Competition in this Great Race is tough and toughening! We were first out today, an honor accorded the ‘hometown’ Racers. We’re not quite as close as last year in Saratoga; but I guess we were closest among the New Yorkers. No hacking today for us – but we ran an error-free race. But with a 2, 4, 9 and -9, our 24 second total was way off the improving pace. The Experts and many of the Sportsmen and even Rookies are improving fast, while we seem to be stuck at our level of masterful mediocrity. I’m tempted to blame the car – thinking we have reached the limits that can be achieved with a big car (limited cornering ability) and a slushbox transmission (hard to hold speed over hills as conditions change from on-power to on-brake – no engine braking).
Or maybe our lucky buzzards, which have appeared each race day so far, really aren’t the lucky omens we thought…
Or maybe we’ve just reached the limits of our own talent and skill. But then, there’s always tomorrow. Our side race with the Fredettes is almost certainly lost, as they have now beat us 4 days to 1. We need to beat them all the remaining days to recover and that’s not too likely. Fortunately they’re good sports and won’t insist on the whole million dollars we bet them. Through today, we’ve dropped to 5th or 6th in Sportsman and from about 28th to 35th overall – solidly midfield and sliding!
The race today ran from Ottawa across the US border and the spindly but pretty Thousand Islands bridge to Watertown, NY, with lunch in downtown Kingston, Ontario. I wish there were more time to explore that city – so much history, so well kept! Even Dave said he’d like to come back for more there. How can you not want to know more about a place with streets named like this:
Things are getting a little hillier and more interesting as these U.S. roads were laid out years before their Canadian counterparts – and apparently well before Man invented the straight line. We stopped for the afternoon in Clayton, NY – a lovely town beside the St. Lawrence. Under blue skies and breezes we toured their fabulous antique boat museum, including Garwoods and Hackers and some very cool old engines by some very creative folks!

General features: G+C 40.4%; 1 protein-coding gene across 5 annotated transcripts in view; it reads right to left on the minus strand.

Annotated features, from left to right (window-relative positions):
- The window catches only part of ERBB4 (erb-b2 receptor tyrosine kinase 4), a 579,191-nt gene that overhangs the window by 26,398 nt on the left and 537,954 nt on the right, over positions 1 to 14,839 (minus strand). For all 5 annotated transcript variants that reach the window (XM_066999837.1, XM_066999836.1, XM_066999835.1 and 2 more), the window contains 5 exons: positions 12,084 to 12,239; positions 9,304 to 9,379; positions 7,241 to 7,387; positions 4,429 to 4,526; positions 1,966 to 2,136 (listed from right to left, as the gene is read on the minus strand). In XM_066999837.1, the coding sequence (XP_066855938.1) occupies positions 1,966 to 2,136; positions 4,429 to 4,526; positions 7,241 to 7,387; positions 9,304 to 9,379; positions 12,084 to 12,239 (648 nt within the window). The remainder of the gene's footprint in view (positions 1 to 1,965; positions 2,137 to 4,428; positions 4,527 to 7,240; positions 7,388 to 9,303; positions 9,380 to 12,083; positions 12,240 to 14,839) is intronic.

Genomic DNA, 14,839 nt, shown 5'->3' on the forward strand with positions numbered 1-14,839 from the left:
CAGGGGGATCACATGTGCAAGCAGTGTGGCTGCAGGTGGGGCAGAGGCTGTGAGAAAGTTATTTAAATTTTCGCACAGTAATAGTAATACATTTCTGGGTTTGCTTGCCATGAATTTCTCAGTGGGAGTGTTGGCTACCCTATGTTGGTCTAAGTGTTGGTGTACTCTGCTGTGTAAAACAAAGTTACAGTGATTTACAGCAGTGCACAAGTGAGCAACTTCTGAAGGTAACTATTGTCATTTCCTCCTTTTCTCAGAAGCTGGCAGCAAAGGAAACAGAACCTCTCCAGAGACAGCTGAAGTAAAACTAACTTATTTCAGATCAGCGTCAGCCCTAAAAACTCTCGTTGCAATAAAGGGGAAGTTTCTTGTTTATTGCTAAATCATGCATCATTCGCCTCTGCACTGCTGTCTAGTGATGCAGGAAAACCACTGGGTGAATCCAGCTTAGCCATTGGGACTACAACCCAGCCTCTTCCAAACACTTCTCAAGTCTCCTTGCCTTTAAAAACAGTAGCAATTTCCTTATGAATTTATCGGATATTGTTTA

The course included lots of farms and fields, with small towns and forest all mixed in – the very best for this kind of rally. We noticed a lot of split-rail fences around those fields and wondered how they came to be a local preference. Even with Internet search, how does one find that kind of answer? Our rally directions included a bevy of road intersection signs that were hard to describe. They were the usual bend or turn arrows on a yellow diamond field, but with one or more minor roads also shown where they connected to the primary route. In some cases, we could say ‘a left curve with a spur on the right’ or some such; but in at least one case, Dave gave up and just said ‘It’s a curve sign with porcupine quills!’ as there were so many little spurs.
We nearly whacked a grouse today, too. As we shot through a forested stretch, he (or she) was slowly working across the road and had approached the center line as we blew by. Standing there in the middle like Corky at the Finish Line, it took no notice of us, and took another methodical step or two as we approached and another that I could see in the rearview mirror. I hope he made it over before the next Racer arrived!
So, we didn’t stay in place, but fell behind a bit. So What?! We’re having FUN! We’ll Get Up Tomorrow and Kick It AGAIN!